Using children’s literature to build social, emotional, and literacy skills is always a focus when I teach. I love when I can use one book for so many engaging lessons and build my classroom community. Whether you have a classroom of 25 students or a family of a few kiddos, this book (and others at the end of this post) are wonderful learning opportunities and seeds to further discussion with your learners.
Social & Emotional Learning: Children’s Literature
I’m loving this book, Have You Filled A Bucket Today?, by Carol McCloud.
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This is a great book for parents and teachers looking to provide examples and ideas for children about treating others with kindness, showing appreciation, and being respectful. Although the book focuses on providing positive examples, there are also examples of what happens when a person is not being nice to a friend or family member. The conversations generated by reading this book provides opportunities for comparing and contrasting how our actions impact others.
Social & Emotional Learning: Character Traits
This book can also be a spring board to discuss the term “character traits” during a literacy lesson. There are a variety of character traits such as giving, kindness, helping others, and feeling good about doing good for others are a few. Besides a literacy, social, and emotional lesson focus, you could easily use this to build community within a classroom or family setting. This book is great to establish the “character traits” of classroom family members or even family members. Whether this book is used in a large classroom or the smaller family unit, great conversations will certainly unfold.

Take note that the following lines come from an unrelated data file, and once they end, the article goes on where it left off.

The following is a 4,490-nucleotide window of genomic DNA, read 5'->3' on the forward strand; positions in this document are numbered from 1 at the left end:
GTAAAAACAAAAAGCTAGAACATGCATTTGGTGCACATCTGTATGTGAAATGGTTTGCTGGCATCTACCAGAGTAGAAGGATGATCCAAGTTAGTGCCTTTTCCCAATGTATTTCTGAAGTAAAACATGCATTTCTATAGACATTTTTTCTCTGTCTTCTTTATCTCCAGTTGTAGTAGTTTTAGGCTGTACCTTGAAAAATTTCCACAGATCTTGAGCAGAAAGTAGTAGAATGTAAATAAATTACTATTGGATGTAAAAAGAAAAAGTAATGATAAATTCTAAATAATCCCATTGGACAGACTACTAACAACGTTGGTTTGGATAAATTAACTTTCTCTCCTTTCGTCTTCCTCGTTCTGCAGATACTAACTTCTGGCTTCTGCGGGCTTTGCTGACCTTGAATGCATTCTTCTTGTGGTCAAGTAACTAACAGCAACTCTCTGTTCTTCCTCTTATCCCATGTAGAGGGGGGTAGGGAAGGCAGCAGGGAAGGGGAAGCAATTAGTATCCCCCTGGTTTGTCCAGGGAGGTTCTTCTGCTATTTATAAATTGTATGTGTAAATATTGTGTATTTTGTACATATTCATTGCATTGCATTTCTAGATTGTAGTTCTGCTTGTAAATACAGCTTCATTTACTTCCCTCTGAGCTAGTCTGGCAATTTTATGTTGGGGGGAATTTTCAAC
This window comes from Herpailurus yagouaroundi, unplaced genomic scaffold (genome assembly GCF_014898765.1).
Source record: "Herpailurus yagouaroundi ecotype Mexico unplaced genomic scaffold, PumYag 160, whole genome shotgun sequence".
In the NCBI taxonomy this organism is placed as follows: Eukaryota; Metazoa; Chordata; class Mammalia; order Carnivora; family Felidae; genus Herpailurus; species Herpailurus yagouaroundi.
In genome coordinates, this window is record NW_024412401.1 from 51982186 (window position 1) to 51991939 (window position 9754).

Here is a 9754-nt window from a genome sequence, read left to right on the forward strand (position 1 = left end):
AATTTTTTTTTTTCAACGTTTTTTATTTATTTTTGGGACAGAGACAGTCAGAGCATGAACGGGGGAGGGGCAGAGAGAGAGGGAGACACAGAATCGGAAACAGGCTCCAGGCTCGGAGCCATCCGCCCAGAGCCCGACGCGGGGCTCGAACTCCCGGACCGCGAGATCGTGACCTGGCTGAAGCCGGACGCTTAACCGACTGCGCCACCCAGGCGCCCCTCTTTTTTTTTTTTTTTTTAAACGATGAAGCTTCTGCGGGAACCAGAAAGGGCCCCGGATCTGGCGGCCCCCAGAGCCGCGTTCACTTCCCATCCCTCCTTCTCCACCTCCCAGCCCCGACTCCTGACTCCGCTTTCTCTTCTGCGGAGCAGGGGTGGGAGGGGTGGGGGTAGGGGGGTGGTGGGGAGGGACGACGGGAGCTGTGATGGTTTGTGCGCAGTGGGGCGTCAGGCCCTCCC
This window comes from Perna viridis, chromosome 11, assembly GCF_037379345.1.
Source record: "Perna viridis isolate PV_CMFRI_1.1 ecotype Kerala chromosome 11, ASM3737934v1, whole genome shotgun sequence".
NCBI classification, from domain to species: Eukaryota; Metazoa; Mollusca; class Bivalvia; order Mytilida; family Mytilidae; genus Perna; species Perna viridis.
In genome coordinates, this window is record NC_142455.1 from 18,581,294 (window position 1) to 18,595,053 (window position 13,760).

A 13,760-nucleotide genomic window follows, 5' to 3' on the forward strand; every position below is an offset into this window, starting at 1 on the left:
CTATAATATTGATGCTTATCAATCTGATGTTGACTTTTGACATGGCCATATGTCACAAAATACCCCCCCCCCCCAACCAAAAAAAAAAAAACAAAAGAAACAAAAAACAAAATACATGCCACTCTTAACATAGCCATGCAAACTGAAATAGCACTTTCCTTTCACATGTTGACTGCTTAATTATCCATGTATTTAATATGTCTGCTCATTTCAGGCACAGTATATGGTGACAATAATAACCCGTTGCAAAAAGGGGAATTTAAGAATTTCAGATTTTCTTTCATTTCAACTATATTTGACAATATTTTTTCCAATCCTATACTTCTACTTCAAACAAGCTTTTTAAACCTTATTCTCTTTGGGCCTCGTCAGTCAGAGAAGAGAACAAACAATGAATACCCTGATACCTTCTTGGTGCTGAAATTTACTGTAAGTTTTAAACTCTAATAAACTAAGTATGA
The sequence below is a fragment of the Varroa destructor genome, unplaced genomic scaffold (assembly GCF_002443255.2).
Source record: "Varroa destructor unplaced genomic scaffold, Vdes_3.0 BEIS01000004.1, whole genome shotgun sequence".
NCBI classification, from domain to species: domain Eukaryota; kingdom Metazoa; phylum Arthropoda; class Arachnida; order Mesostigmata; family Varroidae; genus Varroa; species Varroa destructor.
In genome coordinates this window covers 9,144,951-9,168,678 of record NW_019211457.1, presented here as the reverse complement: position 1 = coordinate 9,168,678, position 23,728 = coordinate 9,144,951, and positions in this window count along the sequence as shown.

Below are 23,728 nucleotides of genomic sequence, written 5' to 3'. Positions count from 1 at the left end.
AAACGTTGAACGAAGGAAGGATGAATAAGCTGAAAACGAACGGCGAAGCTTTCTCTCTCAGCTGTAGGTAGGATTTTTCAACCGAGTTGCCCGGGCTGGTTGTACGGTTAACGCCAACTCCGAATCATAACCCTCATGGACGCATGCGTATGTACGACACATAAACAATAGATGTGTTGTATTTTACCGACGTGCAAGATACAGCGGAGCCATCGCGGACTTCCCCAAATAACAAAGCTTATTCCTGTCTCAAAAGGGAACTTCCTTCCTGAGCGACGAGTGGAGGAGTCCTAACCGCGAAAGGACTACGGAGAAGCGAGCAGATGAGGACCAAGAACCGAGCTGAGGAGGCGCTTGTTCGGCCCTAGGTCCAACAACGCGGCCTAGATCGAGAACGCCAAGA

Social & Emotional Learning: Picture Books
Teaching students social and emotional skills can be challenging. There are many perspectives and experiences outside of the classroom that impact topical discussion.
However, over the years, I have found common ground to teach using children’s literature. These books build social, emotional, and literacy skills simultaneously. This is always a great compromise to the character sharing story line where the message is taught and the demands for learning.
Whether you have a classroom of 25 students or a family of a few kiddos, this resource holds wonderful learning opportunities and seeds to further discussion with your learners. Get this FREE SEL Resource and start using picture books to provide valuable discussion about social emotional skills.
Here are some additional books that you may like to use for your classroom and family! I’ve used each of these books for a variety of lessons; however, my main focus was building classroom community first. Throughout the year, I can read these books again with a learning lesson focus – usually literacy – either a reading skill/strategy or writing author’s craft. My kiddos still loved listening to these books each time with a different focus lens.
Social & Emotional Learning: Spreading Kindness
Another springboard is to engage children in an art lesson by making a bucket for oneself and/or others, then looking for the positives to build up others’ buckets. The children can easily relate to and feel happy about bringing others happiness. Notes can be written or pictures drawn (littles) on small pieces of paper and deposited into the buckets. At the end of the day, the notes can be shared with the class or family to celebrate each other.
Social & Emotional Learning: Related Resources
Check out the Bucket Filler website! There are a variety of resources available to assist the lessons that you plan to teach. Here are some great posts to check out.
Social & Emotional Learning: Final Thoughts
Whether you are building classroom community, family dynamics, or teaching literacy, social or emotional lessons, this is a great book that kiddos of all ages ~ yes, even middle and high school students enjoy a great picture book.
I’ve shared a variety of opportunities to use this book in the classroom and at home. Do you see why I’m loving this book!!! I hope you are able to walk away with some ideas to use picture books to teach social emotional and literacy skills. Using children’s literature is a perfect way to engage all learners, regardless of age to teach a variety of skills.